To the Editor:
May 5, 2010, started like any other morning. I tapped our 11-year-old on the shoulder to wake him up for school and waited for the “just a few minutes mom,” plea. But instead I heard, “did the levy pass?” I had watched the preliminary reports and knew the news wasn’t good. I tried to explain that times are tough and a lot of people are stretched to the limit now. But deep down, I felt guilty. Not because I didn’t vote for the OSU Extension levy, but because I did absolutely nothing to ensure the levy would pass. The levy failed, but fortunately, by the grace of The Ohio State University, our county OSU Extension office was permitted to operate long enough to ensure the county 4-Hers could complete their projects and represent the county at the Ohio State Fair. On Aug. 9, the OSU Extension office closing taking the 4-H program with it.
As you enter Carrollton, there are billboards displaying sings representing various organizations within Carroll County. These signs serve as a proud displays of what our county has to offer. On those billboards you will see a sign displaying the OSE Extension and 4-H emblems. Although OSU Extension is a beneficial resource for county farmers as well as the other 28,000 residents of the bounty, I’d like to focu on 4-H for now. For those of you who are not familiar with 4-H, please allow me to explain what 4-H is. 4-H began over 100 years ago. With a network of more than six million youth, 540,000 volunteers, 3,500 professionals and more than 60 million alumni, 4-H h helps shape youth to move our country and the world forward in ways no other youth organization does. A longitudinal study conducted by the institute for Applied Research in Youth Development at Tuffs University shows youth engaged with 4-H are nearly two times more likely to get better grades in school; nearly two times more likely to plan to go to college; 41 percent less likely to engage in risky behavior and 25 percent more likely to positively contribute to their families and communities.
Unlike sports, Boy Scouts and Girl Scouts, 4-H members cannot cross county borders to join a club once OSU Extension is no longer supported by their home county. In addition, unlike scouts, 4-H is open to boys and girls aged 9-19. Children ages 5-8 may begin their 4-H experience as a Cloverbud. Because the enrollment base is so large, it allow siblings to enjoy being part of the same club. Orderly meetings are conducted typically once a month and older members are usually elected to hold the offices of president, vice president, secretary and treasurer. The positions of reporter, safety leader and recreation leader are offices held by members. Although members conduct the meeting, 4-H advisors oversee meetings and support the group as a whole. Parents are always welcome and encouraged to attend meetings. An OSU Extension agent is assigned to the county to serve as an educator and facilitate coordination of the program.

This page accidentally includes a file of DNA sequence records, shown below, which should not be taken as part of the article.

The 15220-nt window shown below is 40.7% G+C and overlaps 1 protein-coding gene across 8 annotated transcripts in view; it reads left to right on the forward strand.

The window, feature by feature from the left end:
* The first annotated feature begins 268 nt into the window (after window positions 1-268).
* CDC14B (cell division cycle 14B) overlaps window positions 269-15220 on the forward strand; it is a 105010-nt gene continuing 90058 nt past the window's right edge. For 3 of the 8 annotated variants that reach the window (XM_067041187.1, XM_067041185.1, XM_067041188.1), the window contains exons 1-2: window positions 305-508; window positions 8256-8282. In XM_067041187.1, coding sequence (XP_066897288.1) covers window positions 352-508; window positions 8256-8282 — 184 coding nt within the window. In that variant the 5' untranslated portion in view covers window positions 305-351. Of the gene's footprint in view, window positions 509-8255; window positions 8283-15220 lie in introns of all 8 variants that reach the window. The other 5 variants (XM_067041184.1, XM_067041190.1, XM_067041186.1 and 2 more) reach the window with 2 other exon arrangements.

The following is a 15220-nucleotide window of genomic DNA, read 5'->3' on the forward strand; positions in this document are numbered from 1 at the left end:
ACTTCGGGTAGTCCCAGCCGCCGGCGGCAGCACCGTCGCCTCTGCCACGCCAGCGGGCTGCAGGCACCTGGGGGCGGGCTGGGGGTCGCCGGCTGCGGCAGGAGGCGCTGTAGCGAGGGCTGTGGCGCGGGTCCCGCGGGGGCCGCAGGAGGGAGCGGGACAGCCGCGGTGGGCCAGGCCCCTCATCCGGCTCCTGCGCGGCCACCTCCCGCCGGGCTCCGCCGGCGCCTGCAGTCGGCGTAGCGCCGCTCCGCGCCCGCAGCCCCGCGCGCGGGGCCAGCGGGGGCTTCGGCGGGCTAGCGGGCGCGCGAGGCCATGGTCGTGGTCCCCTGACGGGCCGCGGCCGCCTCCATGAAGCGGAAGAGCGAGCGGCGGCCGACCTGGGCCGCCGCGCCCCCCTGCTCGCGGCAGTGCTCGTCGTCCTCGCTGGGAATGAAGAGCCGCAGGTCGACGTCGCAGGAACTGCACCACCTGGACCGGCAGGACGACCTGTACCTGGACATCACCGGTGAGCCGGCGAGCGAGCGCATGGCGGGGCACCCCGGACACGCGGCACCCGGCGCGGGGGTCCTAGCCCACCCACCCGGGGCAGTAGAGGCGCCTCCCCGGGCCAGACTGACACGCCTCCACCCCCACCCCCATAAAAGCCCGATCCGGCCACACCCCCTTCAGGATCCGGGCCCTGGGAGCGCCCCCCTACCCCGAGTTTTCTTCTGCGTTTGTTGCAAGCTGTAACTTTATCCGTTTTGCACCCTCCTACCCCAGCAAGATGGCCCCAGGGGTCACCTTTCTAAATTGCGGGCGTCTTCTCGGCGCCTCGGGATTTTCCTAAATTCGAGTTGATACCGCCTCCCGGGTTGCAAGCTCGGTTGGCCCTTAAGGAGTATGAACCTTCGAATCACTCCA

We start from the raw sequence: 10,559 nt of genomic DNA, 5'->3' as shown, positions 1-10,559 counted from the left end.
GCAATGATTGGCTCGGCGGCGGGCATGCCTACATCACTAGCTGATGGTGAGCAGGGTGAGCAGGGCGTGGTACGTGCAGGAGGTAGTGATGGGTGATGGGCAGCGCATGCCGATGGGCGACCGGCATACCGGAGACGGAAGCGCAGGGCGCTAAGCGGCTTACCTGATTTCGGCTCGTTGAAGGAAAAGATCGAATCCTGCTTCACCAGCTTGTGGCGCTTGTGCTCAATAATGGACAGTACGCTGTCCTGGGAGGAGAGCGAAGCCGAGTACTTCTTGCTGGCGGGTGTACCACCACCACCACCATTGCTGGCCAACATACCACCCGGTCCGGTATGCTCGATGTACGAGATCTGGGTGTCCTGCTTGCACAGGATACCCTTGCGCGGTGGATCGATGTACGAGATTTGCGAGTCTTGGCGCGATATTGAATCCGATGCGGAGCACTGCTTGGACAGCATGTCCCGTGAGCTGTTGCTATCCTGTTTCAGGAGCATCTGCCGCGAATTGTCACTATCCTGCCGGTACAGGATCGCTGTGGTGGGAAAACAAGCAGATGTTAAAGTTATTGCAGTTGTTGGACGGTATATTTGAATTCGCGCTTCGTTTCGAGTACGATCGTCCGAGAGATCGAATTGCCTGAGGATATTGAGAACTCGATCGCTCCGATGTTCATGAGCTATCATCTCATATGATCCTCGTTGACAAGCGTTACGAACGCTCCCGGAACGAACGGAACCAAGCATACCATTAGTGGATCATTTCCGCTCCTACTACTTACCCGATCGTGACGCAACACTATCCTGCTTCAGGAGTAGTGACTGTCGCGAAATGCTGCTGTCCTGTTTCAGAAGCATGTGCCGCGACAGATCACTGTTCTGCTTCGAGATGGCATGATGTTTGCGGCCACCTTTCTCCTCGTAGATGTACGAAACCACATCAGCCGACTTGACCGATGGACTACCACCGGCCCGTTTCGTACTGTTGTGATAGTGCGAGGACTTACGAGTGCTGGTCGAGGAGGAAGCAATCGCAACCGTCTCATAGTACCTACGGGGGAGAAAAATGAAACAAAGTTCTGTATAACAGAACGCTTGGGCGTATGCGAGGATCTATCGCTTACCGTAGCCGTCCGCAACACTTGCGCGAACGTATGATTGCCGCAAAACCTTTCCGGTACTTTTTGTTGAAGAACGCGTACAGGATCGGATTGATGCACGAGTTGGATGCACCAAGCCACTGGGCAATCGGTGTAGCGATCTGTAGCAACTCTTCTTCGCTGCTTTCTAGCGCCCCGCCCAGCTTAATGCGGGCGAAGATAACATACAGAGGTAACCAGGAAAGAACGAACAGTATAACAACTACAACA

Youth choose 4-H projects from the Family Guide. They conduct community service projects, fundraising events and recreational activities throughout the year. In addition, 4-H camp is offered and members can apply for scholarships to help them with their higher education goals.
The necessity of 4-H is being downplayed by some in our community. Why should the county pay for something only about 400 children benefit from? If we don’t, no one will. Although 400 sounds like a small number, it is the largest youth organization in our county.
The reduced levy proposed for the Nov. 2 ballot is .25 mill which means after assessment, a $100,000 home will be taxed $7.68 per year ($.64 each months) for the duration of the five-year levy. The contribution for the full five years for this levy for a $100,000 home, matches the signup fee for single season of baseball (not including replacement cleats for the ones your child outgrew). But instead of benefitting one child, you’ll be benefitting hundreds.
The passing of the OSU Extension levy will allow 4-H to return to our county. If you’ve been waiting for a chance to show your support or if you would like to learn more about the levy, please attend the next OSU Extension Levy Committee to be held at Baxer’s Ridge Church Oct. 21 at 6 p.m. This is your chance to embrace a wonderful program that makes a difference in young people’s lives. If you cannot attend this rally, please show your support by voting for the OSU Extension Levy Nov. 2.